LCC: In addition to the many extraordinary musicians who play Mingus regularly with this unit, there are a couple of ringers on this album, notably Jeff “Tain” Watts on drums – who really takes the energy to the next level – and Randy Brecker on trumpet. How did they come to be part of this recording?

SM: Randy played with us from the start – he was in the original Mingus Dynasty frequently. He’s been playing this music since Charles died and well before: he and Michael Brecker were on the last album with Charles, who as you know, by that time couldn’t play since he was in a wheelchair. Randy’s been a Mingus player for a long time; Jeff plays with us frequently. It wasn’t like outsiders who didn’t know the music.

LCC: It’s been awhile since the Mingus Big Band did an album. When was the last one?

SM: 2007. Live in Tokyo.

LCC: Can we talk a little about the individual tracks? What do you prefer, the Elvis Costello version of Hora Decubitus or the version here, with vocals by Ku-umba Frank Lacy?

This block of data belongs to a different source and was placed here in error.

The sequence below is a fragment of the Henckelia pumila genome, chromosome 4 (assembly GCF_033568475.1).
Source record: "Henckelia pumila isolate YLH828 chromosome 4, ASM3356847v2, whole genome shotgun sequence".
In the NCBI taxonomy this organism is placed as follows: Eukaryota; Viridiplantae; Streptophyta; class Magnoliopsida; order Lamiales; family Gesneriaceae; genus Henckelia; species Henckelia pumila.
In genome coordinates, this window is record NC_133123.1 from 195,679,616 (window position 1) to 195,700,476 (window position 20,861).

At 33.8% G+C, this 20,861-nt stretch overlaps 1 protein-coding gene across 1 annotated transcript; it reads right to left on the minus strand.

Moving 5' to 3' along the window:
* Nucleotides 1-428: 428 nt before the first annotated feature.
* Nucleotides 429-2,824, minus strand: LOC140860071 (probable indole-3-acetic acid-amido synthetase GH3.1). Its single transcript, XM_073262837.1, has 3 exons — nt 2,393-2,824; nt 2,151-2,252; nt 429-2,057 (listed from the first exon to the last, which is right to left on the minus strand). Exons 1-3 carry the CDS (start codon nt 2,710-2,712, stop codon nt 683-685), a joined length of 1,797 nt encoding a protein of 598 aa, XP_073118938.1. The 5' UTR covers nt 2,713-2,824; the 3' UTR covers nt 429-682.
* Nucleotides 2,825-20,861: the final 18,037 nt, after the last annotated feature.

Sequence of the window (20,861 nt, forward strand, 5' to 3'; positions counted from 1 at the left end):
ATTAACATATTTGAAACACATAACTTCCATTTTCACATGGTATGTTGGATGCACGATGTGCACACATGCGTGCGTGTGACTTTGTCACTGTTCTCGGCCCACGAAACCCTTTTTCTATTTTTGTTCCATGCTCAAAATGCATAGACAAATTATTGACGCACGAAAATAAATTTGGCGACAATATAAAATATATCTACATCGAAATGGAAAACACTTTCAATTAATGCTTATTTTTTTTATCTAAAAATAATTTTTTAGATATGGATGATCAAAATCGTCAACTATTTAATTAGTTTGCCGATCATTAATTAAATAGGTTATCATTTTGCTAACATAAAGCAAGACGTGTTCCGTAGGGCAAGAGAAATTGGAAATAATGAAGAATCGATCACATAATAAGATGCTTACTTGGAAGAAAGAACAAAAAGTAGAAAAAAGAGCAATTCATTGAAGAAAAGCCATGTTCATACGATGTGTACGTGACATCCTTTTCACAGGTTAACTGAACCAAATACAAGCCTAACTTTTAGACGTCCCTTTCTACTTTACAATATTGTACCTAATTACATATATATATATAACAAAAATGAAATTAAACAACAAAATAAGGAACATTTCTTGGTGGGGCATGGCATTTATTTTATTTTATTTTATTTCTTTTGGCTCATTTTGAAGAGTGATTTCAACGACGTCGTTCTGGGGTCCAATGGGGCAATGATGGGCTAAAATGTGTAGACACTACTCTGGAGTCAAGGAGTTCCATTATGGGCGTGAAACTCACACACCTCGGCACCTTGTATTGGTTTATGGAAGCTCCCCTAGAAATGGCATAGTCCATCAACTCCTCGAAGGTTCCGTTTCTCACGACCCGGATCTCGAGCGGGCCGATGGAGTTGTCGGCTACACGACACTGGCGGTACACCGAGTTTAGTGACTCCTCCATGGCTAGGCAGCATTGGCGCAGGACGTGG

SM: I like them both obviously. We love Frank Lacy, he’s a marvelous jazz singer, but we also love Elvis Costello’s version – as you know, he wrote the lyrics.

LCC: Do you have a favorite among the songs on the new album?

SM: It’s hard to choose favorites with Mingus! You want something uptempo? You want something with a classical form, a latin piece, bebop, a beautiful ballad, an extended work? It’s all part of the whole.

LCC: Since the Jazz Standard has one of your bands at the club every Monday, have you thought of doing what the New York Philharmonic Orchestra does, recording pretty much everything and making it available for sale on itunes?